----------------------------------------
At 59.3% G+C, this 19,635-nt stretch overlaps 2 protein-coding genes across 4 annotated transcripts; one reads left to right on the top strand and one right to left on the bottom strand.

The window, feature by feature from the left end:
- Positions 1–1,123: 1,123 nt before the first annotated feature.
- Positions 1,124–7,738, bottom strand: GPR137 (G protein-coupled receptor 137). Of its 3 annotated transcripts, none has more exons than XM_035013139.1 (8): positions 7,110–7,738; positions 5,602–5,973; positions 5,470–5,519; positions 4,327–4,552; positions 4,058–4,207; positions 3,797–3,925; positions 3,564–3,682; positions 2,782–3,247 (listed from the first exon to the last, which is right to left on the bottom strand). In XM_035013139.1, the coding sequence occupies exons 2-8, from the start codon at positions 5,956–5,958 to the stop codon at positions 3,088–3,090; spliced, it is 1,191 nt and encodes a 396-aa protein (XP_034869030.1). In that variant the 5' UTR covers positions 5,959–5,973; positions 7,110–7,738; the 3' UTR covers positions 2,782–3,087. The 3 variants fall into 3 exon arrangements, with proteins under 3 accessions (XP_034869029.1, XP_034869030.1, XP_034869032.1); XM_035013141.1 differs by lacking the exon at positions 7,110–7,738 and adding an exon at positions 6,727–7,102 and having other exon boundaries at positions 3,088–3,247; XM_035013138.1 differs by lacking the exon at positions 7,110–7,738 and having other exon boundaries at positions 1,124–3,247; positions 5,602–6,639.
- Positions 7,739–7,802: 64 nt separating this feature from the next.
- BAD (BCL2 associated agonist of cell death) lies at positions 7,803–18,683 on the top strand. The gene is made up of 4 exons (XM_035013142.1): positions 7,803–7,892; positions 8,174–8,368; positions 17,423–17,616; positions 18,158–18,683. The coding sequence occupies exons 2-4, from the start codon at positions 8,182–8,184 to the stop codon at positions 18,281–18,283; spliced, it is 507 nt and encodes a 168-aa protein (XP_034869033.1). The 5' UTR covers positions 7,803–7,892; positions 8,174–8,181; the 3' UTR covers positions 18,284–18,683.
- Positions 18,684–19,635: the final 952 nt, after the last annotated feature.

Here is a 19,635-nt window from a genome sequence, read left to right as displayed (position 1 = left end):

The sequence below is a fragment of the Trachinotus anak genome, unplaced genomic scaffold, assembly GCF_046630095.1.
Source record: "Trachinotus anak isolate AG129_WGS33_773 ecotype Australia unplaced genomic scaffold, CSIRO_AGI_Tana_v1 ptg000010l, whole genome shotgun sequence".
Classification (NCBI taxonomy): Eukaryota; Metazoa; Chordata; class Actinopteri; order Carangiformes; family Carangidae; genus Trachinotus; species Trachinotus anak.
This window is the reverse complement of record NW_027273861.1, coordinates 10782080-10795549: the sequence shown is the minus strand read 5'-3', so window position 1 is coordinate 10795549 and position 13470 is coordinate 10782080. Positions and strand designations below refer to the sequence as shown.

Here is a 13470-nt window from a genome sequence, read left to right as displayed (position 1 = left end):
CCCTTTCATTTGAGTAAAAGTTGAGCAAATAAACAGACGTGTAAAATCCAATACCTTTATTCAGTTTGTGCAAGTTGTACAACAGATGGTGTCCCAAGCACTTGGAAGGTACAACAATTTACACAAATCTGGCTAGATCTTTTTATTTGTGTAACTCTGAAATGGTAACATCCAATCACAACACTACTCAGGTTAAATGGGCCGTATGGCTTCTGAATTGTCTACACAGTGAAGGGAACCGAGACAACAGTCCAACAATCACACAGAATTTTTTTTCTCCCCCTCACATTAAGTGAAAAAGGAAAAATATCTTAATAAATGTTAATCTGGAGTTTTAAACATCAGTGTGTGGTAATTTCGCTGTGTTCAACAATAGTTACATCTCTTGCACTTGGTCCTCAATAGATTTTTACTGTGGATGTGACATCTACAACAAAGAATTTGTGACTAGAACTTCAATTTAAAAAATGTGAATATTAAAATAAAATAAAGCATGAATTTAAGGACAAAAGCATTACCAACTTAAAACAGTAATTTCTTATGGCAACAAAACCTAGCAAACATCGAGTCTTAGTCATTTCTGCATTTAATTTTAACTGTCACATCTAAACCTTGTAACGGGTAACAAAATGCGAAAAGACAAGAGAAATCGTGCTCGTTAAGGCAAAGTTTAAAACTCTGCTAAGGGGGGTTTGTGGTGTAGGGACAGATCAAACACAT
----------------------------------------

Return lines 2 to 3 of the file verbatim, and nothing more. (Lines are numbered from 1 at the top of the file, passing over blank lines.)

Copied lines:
The window, feature by feature from the left end:
- Positions 1–1,123: 1,123 nt before the first annotated feature.